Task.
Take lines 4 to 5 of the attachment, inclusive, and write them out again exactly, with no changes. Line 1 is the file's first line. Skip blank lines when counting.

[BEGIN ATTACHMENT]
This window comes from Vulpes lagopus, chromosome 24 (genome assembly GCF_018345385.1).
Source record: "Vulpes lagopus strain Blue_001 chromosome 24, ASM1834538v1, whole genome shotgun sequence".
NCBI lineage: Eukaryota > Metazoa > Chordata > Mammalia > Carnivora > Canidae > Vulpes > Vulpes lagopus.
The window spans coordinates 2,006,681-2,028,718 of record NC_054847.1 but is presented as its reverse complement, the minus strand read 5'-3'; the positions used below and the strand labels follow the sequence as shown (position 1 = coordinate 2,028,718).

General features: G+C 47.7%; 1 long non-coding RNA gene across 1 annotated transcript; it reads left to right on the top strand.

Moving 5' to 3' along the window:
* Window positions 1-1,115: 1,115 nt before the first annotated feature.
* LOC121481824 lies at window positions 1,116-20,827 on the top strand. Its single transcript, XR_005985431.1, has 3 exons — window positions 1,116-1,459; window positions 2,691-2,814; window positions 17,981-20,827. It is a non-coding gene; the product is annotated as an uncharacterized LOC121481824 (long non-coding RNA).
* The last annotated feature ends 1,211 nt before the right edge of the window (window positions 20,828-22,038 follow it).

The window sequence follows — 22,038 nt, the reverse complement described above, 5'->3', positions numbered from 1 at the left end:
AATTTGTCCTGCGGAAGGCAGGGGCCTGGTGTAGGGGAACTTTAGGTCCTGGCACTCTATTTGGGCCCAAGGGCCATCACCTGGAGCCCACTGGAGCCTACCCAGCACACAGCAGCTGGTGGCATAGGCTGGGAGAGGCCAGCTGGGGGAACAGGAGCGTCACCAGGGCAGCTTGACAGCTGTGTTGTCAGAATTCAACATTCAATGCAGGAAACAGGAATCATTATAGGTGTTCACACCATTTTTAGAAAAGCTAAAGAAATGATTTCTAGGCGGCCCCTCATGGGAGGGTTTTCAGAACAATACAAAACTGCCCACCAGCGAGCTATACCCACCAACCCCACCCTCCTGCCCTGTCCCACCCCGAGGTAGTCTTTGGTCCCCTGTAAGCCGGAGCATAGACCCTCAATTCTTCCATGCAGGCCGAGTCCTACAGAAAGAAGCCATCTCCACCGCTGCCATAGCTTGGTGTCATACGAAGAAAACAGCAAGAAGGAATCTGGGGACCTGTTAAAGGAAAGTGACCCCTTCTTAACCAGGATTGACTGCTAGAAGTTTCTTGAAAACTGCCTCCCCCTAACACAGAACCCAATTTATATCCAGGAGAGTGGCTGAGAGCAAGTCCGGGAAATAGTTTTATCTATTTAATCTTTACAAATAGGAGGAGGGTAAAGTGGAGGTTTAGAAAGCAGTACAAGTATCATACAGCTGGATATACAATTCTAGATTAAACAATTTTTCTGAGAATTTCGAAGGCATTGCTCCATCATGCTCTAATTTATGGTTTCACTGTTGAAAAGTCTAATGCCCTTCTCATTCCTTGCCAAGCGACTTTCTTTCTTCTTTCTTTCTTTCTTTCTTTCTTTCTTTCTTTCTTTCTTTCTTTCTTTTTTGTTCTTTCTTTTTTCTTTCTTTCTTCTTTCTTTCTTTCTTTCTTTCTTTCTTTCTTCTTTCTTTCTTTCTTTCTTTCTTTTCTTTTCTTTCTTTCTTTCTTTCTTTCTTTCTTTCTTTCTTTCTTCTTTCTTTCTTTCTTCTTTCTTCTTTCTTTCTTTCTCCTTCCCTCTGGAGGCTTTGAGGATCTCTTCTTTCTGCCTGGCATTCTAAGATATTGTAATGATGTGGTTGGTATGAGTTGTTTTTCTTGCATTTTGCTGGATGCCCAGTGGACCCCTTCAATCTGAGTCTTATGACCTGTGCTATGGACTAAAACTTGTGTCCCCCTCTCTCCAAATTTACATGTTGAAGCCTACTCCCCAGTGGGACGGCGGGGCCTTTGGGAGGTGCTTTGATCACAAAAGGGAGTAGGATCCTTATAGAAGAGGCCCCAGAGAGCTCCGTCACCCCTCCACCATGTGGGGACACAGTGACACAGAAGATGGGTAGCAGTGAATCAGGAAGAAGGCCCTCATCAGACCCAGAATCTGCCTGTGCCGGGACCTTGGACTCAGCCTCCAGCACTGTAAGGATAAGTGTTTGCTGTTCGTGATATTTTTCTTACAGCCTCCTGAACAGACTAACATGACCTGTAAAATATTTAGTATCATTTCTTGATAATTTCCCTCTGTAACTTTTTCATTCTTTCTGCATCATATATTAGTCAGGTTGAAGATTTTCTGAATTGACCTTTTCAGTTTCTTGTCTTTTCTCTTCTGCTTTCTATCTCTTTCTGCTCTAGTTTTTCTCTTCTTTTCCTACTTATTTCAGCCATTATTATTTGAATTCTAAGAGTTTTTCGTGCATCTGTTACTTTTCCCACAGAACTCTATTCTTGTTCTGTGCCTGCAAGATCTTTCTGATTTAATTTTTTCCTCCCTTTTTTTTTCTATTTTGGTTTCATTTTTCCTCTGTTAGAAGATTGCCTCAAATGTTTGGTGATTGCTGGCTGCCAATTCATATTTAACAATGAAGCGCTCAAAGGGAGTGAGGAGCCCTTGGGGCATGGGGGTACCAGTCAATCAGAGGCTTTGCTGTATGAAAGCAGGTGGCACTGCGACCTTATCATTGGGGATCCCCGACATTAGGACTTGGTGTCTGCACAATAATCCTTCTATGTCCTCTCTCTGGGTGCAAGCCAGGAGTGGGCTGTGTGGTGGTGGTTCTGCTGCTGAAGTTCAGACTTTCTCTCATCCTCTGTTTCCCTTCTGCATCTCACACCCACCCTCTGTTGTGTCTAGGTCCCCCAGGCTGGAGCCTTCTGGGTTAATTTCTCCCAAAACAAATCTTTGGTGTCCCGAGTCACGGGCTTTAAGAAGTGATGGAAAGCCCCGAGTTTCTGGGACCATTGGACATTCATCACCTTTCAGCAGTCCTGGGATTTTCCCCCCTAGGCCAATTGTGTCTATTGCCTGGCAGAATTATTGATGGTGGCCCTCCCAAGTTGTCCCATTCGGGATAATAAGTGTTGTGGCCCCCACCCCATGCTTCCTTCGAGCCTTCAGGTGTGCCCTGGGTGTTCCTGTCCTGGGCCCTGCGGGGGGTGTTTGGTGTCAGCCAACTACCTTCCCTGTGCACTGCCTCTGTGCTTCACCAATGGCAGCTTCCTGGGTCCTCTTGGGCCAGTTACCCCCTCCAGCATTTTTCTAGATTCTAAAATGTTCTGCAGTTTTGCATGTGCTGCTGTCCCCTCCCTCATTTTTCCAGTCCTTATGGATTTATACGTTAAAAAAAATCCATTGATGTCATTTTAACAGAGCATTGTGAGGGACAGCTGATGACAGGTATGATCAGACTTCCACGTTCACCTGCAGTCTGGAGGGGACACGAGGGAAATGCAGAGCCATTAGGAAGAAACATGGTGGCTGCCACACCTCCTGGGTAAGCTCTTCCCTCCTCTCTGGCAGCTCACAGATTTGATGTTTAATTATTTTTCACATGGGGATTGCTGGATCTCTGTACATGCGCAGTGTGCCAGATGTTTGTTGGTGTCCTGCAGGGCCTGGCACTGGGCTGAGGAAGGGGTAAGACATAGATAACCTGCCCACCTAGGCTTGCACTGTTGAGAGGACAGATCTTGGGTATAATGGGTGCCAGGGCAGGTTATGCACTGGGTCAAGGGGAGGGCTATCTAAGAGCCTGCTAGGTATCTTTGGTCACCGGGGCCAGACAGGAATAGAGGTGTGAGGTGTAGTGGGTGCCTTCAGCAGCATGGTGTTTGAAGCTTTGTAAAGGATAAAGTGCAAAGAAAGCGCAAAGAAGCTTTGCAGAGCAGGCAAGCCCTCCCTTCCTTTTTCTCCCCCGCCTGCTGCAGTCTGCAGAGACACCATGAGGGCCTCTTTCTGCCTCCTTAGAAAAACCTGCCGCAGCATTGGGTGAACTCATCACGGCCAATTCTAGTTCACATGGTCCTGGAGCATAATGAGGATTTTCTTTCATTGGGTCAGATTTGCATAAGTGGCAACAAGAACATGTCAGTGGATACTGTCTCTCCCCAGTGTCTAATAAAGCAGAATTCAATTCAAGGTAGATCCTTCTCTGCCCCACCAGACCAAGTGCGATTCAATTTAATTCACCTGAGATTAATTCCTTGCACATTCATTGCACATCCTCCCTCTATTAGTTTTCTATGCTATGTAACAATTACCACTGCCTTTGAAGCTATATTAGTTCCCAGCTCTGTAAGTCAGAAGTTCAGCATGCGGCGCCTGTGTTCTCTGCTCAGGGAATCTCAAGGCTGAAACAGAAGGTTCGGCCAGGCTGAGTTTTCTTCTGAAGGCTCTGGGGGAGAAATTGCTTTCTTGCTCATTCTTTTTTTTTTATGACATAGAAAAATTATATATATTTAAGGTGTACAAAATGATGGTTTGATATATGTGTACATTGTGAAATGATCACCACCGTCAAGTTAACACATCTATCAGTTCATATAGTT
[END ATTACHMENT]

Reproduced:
The window spans coordinates 2,006,681-2,028,718 of record NC_054847.1 but is presented as its reverse complement, the minus strand read 5'-3'; the positions used below and the strand labels follow the sequence as shown (position 1 = coordinate 2,028,718).

General features: G+C 47.7%; 1 long non-coding RNA gene across 1 annotated transcript; it reads left to right on the top strand.